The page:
When selecting or upgrading a Cisco IOS router, it is important to choose the proper IOS image with the correct feature set and version. The Cisco IOS image file is based on a special naming convention. The name for the Cisco IOS image file contains multiple parts, each with a specific meaning. It is important to understand this naming convention when upgrading and selecting a Cisco IOS Software.

As shown in Figure 1, the show flash command displays the files stored in flash memory, including the system image files.

An example of an IOS 12.4 software image name is shown in Figure 2.

Figure 3 illustrates the different parts of an IOS 15 system image file on an ISR G2 device:

The most common designation for memory location and compression format is mz. The first letter indicates the location where the image is executed on the router. The locations can include:

The compression format can be either z for zip or x for mzip. Zipping is a method Cisco uses to compress some run-from-RAM images that is effective in reducing the size of the image. It is self-unzipping, so when the image is loaded into RAM for execution, the first action is to unzip.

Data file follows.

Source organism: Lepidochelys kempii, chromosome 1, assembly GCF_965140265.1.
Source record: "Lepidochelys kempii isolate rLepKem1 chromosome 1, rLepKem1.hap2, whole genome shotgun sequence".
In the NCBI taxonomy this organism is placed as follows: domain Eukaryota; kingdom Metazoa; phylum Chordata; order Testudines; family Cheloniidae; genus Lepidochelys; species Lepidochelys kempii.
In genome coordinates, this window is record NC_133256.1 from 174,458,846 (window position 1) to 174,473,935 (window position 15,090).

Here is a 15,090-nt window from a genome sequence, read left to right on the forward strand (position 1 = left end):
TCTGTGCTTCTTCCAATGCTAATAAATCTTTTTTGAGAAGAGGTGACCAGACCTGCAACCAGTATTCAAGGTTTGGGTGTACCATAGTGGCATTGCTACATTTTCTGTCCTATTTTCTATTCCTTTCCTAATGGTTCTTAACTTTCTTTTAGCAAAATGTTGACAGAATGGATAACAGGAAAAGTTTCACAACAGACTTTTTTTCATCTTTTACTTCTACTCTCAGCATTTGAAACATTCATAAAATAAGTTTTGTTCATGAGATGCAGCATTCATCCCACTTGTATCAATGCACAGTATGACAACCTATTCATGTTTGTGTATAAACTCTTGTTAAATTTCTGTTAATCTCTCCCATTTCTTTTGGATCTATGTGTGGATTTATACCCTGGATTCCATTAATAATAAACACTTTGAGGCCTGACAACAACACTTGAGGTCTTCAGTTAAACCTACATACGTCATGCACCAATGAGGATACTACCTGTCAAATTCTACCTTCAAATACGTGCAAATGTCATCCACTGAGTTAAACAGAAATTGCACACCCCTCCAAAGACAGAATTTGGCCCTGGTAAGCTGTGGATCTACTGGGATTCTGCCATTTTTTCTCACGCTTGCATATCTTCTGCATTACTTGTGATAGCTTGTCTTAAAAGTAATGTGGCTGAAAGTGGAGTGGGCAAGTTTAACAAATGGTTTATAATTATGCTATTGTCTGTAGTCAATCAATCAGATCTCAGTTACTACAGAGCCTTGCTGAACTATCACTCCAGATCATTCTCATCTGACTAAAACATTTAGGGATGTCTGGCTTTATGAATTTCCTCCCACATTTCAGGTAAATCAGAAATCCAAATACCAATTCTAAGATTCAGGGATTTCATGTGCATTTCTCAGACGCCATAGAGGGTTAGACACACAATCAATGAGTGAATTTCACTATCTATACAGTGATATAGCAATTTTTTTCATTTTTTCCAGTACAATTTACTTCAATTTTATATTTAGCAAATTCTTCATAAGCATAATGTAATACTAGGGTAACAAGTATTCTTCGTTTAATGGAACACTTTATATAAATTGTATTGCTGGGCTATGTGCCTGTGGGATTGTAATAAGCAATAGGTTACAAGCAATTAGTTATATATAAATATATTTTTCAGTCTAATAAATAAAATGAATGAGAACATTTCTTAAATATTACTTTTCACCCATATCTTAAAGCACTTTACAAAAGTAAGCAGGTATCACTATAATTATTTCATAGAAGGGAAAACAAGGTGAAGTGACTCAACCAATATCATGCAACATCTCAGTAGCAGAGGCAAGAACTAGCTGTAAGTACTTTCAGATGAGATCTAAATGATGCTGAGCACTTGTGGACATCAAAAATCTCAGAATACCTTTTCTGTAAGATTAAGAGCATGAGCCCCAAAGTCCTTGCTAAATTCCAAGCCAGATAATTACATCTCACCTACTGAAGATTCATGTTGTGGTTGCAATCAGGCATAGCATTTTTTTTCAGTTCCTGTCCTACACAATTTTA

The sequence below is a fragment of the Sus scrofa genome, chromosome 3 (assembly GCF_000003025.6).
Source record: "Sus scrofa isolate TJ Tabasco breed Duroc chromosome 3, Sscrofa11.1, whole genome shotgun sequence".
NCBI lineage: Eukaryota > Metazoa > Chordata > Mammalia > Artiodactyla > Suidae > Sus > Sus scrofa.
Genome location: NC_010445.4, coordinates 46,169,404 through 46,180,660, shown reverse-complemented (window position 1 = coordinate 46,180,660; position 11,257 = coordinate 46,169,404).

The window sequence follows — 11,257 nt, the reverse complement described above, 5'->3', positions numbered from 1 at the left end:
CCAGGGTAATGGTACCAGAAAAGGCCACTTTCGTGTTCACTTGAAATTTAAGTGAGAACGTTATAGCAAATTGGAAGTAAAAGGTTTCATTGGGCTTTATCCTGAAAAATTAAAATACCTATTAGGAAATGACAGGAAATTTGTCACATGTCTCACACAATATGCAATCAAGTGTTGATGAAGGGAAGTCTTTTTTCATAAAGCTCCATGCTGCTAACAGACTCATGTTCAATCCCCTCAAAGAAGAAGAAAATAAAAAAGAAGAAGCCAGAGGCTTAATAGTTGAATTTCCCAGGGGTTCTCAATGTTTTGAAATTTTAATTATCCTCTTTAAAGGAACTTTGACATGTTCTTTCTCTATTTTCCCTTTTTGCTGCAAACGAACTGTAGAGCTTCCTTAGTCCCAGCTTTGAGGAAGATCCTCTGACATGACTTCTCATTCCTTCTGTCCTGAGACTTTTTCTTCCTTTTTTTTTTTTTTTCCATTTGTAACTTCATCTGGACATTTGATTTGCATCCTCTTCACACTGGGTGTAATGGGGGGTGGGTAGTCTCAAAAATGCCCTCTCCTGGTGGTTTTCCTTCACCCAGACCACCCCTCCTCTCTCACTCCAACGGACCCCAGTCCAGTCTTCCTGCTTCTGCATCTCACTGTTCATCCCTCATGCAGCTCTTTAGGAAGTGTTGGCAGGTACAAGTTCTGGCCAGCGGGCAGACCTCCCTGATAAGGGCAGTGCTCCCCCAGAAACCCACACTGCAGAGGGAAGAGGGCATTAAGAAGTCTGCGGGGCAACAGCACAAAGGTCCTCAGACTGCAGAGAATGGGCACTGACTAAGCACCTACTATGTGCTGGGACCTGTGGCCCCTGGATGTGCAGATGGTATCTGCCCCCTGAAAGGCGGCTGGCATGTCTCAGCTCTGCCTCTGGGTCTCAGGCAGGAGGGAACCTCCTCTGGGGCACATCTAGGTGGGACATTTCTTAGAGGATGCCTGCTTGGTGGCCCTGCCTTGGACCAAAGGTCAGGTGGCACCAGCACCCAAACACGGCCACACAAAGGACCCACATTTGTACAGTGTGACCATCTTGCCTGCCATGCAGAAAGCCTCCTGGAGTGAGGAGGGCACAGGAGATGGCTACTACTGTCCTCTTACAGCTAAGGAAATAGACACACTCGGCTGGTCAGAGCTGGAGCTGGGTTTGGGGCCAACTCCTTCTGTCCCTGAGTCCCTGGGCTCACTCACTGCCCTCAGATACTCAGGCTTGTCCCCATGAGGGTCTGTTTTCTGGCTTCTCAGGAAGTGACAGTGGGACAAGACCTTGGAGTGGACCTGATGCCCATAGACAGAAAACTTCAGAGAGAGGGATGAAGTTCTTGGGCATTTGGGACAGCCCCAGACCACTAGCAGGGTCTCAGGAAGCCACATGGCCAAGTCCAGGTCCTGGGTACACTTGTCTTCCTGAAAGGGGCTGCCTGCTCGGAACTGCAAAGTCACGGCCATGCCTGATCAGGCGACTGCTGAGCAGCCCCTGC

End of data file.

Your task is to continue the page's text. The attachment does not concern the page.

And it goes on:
Note: The Cisco IOS Software naming conventions, field meaning, image content, and other details are subject to change.

Memory Requirements

On most Cisco routers including the integrated services routers, the IOS is stored in compact flash as a compressed image and loaded into DRAM during boot-up. The Cisco IOS Software Release 15.0 images available for the Cisco 1900 and 2900 ISR require 256MB of flash and 512MB of RAM. The 3900 ISR requires 256MB of flash and 1GB of RAM. This does not include additional management tools such as Cisco Configuration Professional (Cisco CP). For complete details, refer to the product data sheet for the specific router.